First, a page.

Sunday, September 14, 2014

Network: The Future is Now.

Movie Review: Network

Director: Sydney Lumet

Reviewed: 13 September 2014

jamesintexas rating--****

Network is a film that I knew the famous scene from far before I ever watched it. "I'm mad as hell and I'm not going to take it anymore!" has entered the pop culture lexicon, and Network's Peter Finch, bedraggled and soaked with rain, often shows up in montages at the Academy Awards. I would place it in the category of science fiction almost, as it presents a future that mirrors the world that we live in today. It stands among films like The Social Network and The Truman Show for its prescience and its close look at the modern media world. I found it upsetting and a brilliant work of art.

When Howard Beale (Peter Finch) an aging news anchor announces that he's going to kill himself on the air in one week's time, the network gets the best ratings it has ever had. Network executive Frank Hackett (Robert Duvall) allows himself to be convinced by voracious producer Diana Christensen (Faye Dunaway) that airing the angry, ranting old commentator in an unfiltered, raw way will turn the audiences towards them. Beale is part Old Testament prophet, part cultural critic; think comedian Lewis Black in the modern era but more abrasive and shocking. Beale's friend and producer Max Schumacher (William Holden) finds himself embroiled in keeping his friend on the air, contemplating the effects of his on air mental breakdown, and his own midlife crisis when confronted by Diana. Everything comes together as Christensen attempts to use real life crime footage to spur a television series, a preview of some of the lunacy currently presented on today's networks.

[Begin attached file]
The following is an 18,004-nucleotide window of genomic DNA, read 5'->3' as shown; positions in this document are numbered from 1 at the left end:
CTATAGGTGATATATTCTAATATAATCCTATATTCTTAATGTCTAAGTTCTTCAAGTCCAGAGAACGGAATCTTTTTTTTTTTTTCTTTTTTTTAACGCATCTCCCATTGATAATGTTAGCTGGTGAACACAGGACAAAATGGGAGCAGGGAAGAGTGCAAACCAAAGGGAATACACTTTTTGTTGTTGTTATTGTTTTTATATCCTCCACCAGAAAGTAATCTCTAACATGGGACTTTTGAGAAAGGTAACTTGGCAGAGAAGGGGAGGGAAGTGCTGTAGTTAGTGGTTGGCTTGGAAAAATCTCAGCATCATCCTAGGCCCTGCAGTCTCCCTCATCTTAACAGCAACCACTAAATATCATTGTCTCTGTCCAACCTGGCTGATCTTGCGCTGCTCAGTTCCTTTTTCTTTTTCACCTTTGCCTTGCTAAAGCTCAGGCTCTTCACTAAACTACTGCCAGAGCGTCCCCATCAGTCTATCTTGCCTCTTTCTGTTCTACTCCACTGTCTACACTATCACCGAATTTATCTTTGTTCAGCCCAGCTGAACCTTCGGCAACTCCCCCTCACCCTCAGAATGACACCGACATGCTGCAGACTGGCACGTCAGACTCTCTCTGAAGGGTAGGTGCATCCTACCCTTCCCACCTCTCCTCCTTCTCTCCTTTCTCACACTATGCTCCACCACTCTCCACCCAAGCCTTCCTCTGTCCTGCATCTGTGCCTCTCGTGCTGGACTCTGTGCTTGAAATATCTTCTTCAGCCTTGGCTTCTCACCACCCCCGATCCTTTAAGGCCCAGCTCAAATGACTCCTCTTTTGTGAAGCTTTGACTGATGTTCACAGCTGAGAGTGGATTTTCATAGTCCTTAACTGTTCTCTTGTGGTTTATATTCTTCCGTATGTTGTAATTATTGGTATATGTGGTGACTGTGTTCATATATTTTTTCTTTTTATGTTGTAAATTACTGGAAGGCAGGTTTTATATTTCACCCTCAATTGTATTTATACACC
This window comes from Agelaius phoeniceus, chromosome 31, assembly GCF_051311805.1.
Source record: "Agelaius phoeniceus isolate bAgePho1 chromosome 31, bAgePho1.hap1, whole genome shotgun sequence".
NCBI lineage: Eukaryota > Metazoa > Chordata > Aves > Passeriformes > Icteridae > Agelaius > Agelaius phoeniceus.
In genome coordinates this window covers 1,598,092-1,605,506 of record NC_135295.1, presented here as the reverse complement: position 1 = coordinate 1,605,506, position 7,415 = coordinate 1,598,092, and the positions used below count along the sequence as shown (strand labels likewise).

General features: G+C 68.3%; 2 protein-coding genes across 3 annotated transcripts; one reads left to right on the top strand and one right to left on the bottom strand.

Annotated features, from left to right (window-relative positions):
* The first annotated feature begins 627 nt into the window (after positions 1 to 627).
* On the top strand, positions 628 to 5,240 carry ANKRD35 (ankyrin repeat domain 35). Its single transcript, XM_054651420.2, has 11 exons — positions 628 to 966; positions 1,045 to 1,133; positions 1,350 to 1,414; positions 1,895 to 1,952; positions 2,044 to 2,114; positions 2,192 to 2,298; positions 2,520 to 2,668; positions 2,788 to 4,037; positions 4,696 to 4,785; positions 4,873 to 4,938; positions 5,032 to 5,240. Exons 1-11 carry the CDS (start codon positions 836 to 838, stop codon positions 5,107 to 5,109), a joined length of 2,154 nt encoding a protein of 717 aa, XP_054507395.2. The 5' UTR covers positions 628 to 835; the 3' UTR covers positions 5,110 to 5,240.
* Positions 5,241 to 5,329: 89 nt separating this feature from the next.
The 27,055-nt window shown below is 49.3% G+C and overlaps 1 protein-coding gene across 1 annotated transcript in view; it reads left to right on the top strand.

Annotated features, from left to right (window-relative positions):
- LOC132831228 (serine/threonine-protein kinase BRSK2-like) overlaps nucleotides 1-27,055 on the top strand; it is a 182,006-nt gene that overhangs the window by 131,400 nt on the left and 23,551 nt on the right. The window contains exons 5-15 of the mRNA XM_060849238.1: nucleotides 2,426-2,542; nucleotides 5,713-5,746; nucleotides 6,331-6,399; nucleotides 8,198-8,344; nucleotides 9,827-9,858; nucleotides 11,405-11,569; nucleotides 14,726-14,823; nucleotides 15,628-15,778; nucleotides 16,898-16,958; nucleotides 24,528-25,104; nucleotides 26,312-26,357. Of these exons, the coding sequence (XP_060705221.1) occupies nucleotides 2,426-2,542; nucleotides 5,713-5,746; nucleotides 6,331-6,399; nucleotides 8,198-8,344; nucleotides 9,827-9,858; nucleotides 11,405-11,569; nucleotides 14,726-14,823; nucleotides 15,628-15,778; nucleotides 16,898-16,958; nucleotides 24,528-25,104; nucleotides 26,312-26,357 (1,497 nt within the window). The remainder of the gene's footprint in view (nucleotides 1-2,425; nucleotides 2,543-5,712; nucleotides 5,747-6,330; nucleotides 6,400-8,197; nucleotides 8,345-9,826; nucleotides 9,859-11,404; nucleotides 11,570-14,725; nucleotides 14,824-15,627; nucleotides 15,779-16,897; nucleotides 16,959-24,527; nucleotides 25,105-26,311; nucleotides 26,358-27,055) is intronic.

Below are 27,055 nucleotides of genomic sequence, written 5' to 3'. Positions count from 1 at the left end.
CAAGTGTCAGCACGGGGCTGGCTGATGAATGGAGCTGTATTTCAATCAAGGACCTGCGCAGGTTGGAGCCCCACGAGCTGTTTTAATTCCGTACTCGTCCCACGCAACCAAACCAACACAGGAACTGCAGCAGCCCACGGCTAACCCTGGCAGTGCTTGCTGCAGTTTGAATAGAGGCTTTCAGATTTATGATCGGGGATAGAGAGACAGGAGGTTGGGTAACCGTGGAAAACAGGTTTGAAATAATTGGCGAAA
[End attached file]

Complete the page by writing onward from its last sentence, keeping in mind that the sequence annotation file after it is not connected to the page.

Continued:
The film offers a unique look into the creation of the television show and schedule with ruthless board meetings and over the top satire of how far the media will go for ratings. Dunaway's character stops at nothing and uses everything in her power to acquire media success. Finch's performance of a man losing his grip seems appropriately wide-eyed and cagey. I liked William Holden's performance quite a bit as a producer whose life spirals out of control with the events of the story. Lumet's work as a director here is so incredibly focused: he lets his actors have long scenes; we see the inner workings of the television studio instead of just the glossy lights; and the ruthlessness of the upper echelons of power inside of a corporation are chilling. I think the film has a relevance to our world today besides being deeply, often acidly funny.

We live in Network's world, and as for being mad as hell? Perhaps we have enough channels and Howard Beales to finally satiate us? Highly recommended.

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